Defending the honor code


Some midshipmen do lie, cheat or steal. Some get caught. Some confess. Some get away with it.

Although the U.S. Naval Academy claims a higher moral ground, its honor system is no more perfect than those at other colleges and universities.

Did the honor code bring to justice every midshipman who saw a copy of a stolen electrical engineering test before it was given this past Dec. 14? Probably not.

This was the biggest cheating scandal at the academy in 20 years, with 28 juniors accused and others suspected of knowing about the stolen test. Yet silence, changed stories and conflicting testimony forced the student honor board to clear 17 of the 28. And after the remainder were reviewed by the commandant of midshipmen and Superintendent Rear Adm. Thomas Lynch, only six -- all of whom admit cheating -- are facing dismissal.

Is there really any doubt that somewhere in Bancroft Hall there are others who lied, cheated, stole and got away with it? Naturally, that galls the six who confessed. "If you lie and cheat, you get off," one of them said. The way they see it, the academy is punishing them for telling the truth.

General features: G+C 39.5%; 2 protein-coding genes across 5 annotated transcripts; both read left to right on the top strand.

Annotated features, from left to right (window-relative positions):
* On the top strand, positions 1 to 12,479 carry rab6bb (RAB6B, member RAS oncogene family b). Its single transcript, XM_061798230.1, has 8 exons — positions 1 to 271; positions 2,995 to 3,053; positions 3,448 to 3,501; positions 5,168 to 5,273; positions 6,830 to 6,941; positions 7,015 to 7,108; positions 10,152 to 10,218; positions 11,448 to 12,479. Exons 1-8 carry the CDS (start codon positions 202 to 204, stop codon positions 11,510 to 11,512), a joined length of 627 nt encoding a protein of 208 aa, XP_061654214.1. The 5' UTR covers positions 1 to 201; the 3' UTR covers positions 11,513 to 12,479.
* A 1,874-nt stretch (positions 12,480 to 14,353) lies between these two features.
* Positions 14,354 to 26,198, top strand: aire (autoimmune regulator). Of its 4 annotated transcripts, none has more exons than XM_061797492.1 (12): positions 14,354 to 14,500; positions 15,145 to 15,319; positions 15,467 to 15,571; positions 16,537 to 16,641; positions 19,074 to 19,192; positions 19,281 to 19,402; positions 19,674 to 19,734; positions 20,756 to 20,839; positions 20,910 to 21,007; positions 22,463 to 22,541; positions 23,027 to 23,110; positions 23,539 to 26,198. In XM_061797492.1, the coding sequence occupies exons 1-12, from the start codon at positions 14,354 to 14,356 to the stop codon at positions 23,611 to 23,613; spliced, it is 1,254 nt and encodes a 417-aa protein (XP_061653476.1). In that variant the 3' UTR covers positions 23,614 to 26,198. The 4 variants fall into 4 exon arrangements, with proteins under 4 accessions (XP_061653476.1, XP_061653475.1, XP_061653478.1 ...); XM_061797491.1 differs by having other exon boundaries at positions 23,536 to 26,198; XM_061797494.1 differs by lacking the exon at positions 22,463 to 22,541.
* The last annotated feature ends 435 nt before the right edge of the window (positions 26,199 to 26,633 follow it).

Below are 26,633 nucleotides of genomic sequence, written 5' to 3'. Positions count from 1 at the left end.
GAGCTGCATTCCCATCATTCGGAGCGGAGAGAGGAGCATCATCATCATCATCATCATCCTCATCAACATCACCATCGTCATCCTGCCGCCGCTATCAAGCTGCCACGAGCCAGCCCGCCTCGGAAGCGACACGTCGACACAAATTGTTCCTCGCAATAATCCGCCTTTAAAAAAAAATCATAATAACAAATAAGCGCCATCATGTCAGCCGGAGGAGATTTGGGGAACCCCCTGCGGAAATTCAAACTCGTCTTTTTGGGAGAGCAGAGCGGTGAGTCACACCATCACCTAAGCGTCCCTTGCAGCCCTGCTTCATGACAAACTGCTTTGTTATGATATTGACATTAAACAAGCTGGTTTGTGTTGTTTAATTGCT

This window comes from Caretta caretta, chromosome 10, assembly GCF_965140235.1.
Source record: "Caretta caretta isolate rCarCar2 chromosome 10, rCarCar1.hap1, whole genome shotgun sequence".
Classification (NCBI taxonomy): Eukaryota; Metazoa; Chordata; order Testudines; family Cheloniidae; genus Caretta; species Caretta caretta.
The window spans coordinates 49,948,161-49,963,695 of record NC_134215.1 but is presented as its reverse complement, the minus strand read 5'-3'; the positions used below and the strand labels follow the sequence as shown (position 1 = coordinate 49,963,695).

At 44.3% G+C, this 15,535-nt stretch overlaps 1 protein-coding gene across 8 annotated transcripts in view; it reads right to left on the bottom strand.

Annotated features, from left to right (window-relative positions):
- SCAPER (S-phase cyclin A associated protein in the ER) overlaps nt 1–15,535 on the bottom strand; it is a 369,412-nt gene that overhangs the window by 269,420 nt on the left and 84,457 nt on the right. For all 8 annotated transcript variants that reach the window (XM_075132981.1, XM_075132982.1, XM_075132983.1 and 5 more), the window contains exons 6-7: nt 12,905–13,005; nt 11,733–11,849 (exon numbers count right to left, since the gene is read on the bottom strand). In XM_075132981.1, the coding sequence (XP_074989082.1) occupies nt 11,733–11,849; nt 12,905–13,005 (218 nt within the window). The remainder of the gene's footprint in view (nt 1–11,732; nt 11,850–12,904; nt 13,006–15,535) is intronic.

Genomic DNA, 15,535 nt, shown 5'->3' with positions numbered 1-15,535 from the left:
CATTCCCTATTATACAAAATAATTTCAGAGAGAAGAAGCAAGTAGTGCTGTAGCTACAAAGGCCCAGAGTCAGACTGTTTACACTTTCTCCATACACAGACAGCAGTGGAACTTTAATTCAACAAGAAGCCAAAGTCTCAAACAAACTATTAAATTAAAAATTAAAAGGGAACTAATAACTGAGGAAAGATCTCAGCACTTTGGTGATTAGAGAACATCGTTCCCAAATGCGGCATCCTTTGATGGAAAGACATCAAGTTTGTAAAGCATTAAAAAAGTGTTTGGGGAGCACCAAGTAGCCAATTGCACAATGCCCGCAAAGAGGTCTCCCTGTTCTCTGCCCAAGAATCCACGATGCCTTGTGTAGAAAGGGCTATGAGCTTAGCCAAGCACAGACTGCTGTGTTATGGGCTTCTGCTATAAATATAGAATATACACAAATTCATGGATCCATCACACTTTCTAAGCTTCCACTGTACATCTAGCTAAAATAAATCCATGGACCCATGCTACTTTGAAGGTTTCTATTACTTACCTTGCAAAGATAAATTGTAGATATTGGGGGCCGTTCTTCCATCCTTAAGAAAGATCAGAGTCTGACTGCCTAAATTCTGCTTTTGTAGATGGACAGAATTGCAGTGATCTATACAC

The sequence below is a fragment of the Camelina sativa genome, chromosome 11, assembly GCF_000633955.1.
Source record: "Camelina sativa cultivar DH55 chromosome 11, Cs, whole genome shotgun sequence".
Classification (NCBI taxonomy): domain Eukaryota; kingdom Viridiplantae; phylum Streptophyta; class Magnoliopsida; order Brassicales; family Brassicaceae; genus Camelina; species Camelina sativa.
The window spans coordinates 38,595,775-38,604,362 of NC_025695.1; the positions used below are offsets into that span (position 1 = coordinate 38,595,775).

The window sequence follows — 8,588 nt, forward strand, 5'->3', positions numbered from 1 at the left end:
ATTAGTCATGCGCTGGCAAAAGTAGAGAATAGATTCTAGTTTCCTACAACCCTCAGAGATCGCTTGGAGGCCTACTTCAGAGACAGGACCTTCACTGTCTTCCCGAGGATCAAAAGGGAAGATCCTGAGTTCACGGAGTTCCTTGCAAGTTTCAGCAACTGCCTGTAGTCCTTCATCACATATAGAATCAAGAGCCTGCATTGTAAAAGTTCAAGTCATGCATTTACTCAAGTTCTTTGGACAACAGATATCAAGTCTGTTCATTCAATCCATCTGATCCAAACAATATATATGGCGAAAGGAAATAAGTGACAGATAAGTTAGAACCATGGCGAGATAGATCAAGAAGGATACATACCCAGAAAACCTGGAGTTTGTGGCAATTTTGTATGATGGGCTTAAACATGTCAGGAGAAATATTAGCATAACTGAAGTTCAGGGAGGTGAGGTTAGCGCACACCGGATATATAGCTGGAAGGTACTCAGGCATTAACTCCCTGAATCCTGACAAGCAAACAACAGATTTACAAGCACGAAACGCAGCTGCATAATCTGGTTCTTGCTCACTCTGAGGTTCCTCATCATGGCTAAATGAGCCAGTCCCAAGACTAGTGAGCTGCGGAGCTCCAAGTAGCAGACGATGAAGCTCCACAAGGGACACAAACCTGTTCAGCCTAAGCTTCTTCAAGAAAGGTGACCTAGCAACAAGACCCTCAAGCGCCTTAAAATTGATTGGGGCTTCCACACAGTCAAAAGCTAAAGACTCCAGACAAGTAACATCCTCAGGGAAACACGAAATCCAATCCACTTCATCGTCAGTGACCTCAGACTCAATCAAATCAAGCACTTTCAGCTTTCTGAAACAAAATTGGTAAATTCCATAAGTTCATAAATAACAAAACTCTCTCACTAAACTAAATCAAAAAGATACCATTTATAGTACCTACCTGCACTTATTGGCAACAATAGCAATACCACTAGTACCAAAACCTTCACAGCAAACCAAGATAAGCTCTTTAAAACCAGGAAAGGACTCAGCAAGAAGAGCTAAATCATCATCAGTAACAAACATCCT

They've got it wrong. The academy is punishing them for cheating, not for telling the truth. Whether the six students are relatively more moral or honorable than others who kept their mouths shut is beside the point; as every plebe knows from the day he or she walks through the gate, the academy does not deal in moral relativism.

Personal honor is supposed to be an absolute. A midshipmen does not lie, cheat or steal, period. It does not matter whether everyone else is doing it, whether anyone else gets caught, or whether you come clean on your own.

No doubt the academy would have gone easier on the six mids had they been in their first year. But they were juniors, well acquainted with moral expectations and accustomed to the academic pressures.

There were other factors that also weighed against them: They changed their stories. They did not come forward immediately. This made their confessions seem more a matter of survival than integrity.

In the end, the academy could not slap them on the wrists without risking everything for which it stands.

It needed a compelling reason to give them a break. The fact that they probably are not the only ones who cheated is not compelling enough.

Copyright © 2019, The Baltimore Sun, a Baltimore Sun Media Group publication | Place an Ad